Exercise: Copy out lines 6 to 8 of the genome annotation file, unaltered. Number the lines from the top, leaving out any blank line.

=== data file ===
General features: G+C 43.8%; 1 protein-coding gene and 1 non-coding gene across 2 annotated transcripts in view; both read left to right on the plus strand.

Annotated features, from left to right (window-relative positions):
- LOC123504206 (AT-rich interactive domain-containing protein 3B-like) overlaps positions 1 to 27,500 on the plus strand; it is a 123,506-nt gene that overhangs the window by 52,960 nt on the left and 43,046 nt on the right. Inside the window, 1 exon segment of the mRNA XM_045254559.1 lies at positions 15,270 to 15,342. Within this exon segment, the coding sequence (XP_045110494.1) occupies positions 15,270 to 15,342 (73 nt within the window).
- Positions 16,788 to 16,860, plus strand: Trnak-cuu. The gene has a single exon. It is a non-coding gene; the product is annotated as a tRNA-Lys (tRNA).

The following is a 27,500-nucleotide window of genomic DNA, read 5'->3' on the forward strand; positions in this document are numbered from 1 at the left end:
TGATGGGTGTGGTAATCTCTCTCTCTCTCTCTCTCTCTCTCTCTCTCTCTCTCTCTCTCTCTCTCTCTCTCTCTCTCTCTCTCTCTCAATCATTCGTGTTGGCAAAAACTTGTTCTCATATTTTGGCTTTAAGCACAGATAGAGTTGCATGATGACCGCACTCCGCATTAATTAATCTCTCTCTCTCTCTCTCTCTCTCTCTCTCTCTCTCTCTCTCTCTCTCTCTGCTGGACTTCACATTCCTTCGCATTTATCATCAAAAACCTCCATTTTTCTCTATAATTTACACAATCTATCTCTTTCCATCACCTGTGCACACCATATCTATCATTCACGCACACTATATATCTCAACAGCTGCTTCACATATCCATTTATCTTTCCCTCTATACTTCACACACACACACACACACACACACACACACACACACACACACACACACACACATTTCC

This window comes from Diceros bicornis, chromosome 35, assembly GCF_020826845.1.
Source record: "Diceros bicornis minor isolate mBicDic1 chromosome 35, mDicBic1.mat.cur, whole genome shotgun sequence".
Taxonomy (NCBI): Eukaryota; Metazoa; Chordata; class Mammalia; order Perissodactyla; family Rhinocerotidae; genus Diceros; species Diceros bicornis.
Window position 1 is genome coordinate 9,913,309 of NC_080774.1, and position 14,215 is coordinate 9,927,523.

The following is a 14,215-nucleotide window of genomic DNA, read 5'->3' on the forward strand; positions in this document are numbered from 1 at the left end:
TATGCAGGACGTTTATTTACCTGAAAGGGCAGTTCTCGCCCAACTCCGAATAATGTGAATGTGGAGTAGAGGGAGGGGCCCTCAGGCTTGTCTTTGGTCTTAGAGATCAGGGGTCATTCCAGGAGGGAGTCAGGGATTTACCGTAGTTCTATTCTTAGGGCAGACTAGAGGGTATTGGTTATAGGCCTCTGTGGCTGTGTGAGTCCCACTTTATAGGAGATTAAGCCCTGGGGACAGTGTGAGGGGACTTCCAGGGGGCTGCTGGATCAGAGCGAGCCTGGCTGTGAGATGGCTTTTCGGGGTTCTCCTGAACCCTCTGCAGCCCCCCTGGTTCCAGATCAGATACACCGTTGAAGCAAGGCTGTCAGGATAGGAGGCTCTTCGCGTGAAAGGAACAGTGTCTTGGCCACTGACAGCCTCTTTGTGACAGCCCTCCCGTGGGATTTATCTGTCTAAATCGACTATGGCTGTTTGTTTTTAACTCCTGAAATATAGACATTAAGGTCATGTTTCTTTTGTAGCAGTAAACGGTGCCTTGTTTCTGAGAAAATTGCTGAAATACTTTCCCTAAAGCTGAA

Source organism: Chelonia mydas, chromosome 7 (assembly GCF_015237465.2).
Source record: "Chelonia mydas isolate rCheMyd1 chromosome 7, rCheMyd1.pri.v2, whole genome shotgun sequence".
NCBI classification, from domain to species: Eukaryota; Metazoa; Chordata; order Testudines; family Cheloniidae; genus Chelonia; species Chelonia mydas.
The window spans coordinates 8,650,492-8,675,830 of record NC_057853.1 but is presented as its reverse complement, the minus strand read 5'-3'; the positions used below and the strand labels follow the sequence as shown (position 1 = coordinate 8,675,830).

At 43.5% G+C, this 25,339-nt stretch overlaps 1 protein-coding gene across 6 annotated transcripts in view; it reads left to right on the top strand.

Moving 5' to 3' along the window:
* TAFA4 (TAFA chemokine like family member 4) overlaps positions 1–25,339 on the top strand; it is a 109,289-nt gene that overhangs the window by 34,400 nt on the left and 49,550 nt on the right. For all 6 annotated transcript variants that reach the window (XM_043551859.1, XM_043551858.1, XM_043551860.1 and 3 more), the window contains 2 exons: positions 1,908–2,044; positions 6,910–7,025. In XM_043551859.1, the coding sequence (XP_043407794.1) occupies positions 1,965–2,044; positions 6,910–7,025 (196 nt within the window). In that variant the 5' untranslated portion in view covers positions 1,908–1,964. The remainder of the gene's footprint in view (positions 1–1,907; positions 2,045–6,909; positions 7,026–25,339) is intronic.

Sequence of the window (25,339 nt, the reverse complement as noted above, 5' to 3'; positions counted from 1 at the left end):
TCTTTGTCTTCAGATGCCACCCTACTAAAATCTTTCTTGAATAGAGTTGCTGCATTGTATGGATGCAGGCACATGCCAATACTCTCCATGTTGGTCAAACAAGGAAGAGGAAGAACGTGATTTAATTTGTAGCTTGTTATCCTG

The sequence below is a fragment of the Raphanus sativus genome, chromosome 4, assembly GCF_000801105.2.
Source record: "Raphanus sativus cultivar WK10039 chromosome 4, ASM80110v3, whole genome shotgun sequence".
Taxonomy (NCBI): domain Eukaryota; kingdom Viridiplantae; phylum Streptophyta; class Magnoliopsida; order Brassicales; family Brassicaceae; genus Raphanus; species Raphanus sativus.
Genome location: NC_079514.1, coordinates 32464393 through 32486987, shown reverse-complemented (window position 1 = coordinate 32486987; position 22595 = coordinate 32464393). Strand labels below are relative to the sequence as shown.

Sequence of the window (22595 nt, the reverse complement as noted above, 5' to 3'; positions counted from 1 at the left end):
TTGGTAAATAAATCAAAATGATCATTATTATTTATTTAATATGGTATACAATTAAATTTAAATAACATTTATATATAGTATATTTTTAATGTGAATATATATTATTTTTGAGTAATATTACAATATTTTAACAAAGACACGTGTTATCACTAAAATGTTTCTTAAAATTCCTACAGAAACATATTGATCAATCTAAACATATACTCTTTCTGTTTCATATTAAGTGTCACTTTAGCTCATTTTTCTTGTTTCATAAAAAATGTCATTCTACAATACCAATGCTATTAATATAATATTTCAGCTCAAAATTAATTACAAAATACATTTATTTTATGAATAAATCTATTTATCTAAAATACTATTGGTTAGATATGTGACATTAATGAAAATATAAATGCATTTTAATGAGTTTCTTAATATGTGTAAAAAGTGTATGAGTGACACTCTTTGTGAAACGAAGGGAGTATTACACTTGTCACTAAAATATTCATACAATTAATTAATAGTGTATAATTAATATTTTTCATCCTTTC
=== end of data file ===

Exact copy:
TGATGGGTGTGGTAATCTCTCTCTCTCTCTCTCTCTCTCTCTCTCTCTCTCTCTCTCTCTCTCTCTCTCTCTCTCTCTCTCTCTCTCAATCATTCGTGTTGGCAAAAACTTGTTCTCATATTTTGGCTTTAAGCACAGATAGAGTTGCATGATGACCGCACTCCGCATTAATTAATCTCTCTCTCTCTCTCTCTCTCTCTCTCTCTCTCTCTCTCTCTCTCTCTCTGCTGGACTTCACATTCCTTCGCATTTATCATCAAAAACCTCCATTTTTCTCTATAATTTACACAATCTATCTCTTTCCATCACCTGTGCACACCATATCTATCATTCACGCACACTATATATCTCAACAGCTGCTTCACATATCCATTTATCTTTCCCTCTATACTTCACACACACACACACACACACACACACACACACACACACACACACACACACACATTTCC

This window comes from Diceros bicornis, chromosome 35, assembly GCF_020826845.1.
Source record: "Diceros bicornis minor isolate mBicDic1 chromosome 35, mDicBic1.mat.cur, whole genome shotgun sequence".